Do you have a drainage ditch in your Nashville yard? We bet it’s just a grassy dip in your landscape, not something you think about much — except when you have to mow and the angle is steep.
Want to know how to keep from ever facing that mowing challenge ever again, while also improving the drain? It’s really quite simple: natural stone. What kind of Nashville, TN natural stone do you need? We thought you’d never ask.
Why line a ditch with stone?
For starters, a drainage ditch is usually an obligation of a homeowner in order to keep rainwater from pooling and his yard and flooding his house or the neighborhood. In fact, if you live in a Nashville neighborhood, you probably already had one when you bought your house. But bottom line, according to this Do It Yourself article, drainage ditches exist to prevent water buildup on your property. Lining your small trench with natural stone helps shape the ditch. Stones will also slow the growth of grass and weeds, which can in turn slow the drain of water.
Types of Stone for Your Ditch
When it comes to functional natural stone, it’s important to know your options. For a drainage ditch, you need stone that makes it easy for water to flow. So imagine a creek. What shape and size are the stones? Usually a mixture of rough-cut or naturally rounded stones is needed. To recreate this concept in your drainage ditch, you need stones that are both small and large. We’re talking gravel and small boulders.
For example, take at look at this drainage swale installed by a homeowner. He used granite rip-rap, which is small boulders used for edging, in streambeds, to prevent erosion, and so on. Gravel is also a good option for a ditch, such as crushed stone (mechanically cut rocks), and gravel is cut in many sizes. You can also consider a French drain, which is a ditch dug at an angle to draw water away from an area, then lined with gravel and topped with sand or sod.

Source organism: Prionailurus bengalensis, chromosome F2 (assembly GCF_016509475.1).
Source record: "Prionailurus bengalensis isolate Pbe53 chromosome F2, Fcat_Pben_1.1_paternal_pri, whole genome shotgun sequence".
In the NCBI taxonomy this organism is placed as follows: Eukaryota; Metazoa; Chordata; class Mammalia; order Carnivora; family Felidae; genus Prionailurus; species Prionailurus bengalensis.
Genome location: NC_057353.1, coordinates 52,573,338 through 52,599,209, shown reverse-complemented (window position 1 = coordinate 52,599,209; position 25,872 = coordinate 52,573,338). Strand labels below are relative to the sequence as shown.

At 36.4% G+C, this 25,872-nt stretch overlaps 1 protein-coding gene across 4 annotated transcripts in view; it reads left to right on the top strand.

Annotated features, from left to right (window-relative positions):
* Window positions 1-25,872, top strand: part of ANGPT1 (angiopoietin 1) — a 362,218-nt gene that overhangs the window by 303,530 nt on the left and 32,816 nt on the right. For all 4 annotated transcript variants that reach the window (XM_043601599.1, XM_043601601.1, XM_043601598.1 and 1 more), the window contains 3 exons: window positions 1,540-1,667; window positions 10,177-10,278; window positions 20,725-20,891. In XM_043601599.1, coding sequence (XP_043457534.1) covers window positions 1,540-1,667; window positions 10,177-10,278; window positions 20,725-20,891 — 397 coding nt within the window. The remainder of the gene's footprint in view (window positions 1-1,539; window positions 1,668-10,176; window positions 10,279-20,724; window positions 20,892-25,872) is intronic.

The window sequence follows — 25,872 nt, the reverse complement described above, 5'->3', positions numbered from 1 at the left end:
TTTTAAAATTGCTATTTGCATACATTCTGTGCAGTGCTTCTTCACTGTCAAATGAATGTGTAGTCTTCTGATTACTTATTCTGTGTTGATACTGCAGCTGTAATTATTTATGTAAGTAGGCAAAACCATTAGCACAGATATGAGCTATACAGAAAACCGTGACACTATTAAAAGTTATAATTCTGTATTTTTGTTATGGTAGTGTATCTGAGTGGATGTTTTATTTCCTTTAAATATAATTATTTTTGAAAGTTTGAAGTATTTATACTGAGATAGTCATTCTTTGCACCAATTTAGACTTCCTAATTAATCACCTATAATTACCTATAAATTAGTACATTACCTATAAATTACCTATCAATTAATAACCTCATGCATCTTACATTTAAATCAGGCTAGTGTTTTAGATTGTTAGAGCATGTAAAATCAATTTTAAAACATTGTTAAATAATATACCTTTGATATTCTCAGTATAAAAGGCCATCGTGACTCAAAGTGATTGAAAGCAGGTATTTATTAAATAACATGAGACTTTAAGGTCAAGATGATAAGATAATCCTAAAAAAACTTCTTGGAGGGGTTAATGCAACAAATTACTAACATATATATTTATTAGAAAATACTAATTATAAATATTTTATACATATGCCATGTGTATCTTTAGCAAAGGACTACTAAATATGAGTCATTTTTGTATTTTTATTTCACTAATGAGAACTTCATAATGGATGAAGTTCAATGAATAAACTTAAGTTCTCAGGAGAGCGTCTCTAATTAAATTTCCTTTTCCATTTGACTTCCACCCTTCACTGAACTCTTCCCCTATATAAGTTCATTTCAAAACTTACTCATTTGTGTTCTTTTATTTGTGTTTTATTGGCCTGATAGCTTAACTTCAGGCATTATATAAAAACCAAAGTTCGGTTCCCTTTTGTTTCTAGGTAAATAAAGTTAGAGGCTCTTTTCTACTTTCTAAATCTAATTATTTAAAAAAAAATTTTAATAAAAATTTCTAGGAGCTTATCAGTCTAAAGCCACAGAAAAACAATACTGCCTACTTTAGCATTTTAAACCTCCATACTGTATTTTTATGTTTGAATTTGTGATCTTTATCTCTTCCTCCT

So to be prepared with a well-lined drainage ditch, consider the small boulders of rip-rap, the little rocks of crushed stone and gravels, and the layers of a French drain — gravel and sand.
Weighing the Stones
But which type of Nashville, TN natural stone is right for your ditch? Part of this decision is based on functionality — how deep and wide is your Nashville ditch? How much water usually runs through it in a typical Nashville, TN storm? Like we talked about above, a French drain is what you want when water collects in an area. The ditch dug on a slope will pull the water away from this spot. So you’re looking at small gravel and sand.
If you want something wider and more aggressive, a swale may be in order. A swale is used the same way a drainage ditch is, to manage water runoff, but is most useful when you need to drain water the length of your property. In this case, boulders are useful. For a medium sized, simple front yard drainage ditch, consider medium-sized crushed stone. In the Nashville area, this will usually be made of limestone.
Do you line your drainage ditch with stone?
Not all Nashville, TN drainage ditches are equal. Some are wide and heavily used, some are narrow and so shallow you forget they’re there. But one thing is for certain — lining them with natural stone facilitates the passage of rainwater, livens up the look of your home (in fact, you could consider turning your ditch into a dry stream bed!), and removes an annoying mowing obstacle.
Is your drainage ditch lined with natural stone? What size stones did you end up with — tiny pebbles or large boulders? Did you use the ditch as an opportunity to add to your landscape? We want to hear your drainage ditch experience, so leave us a comment below!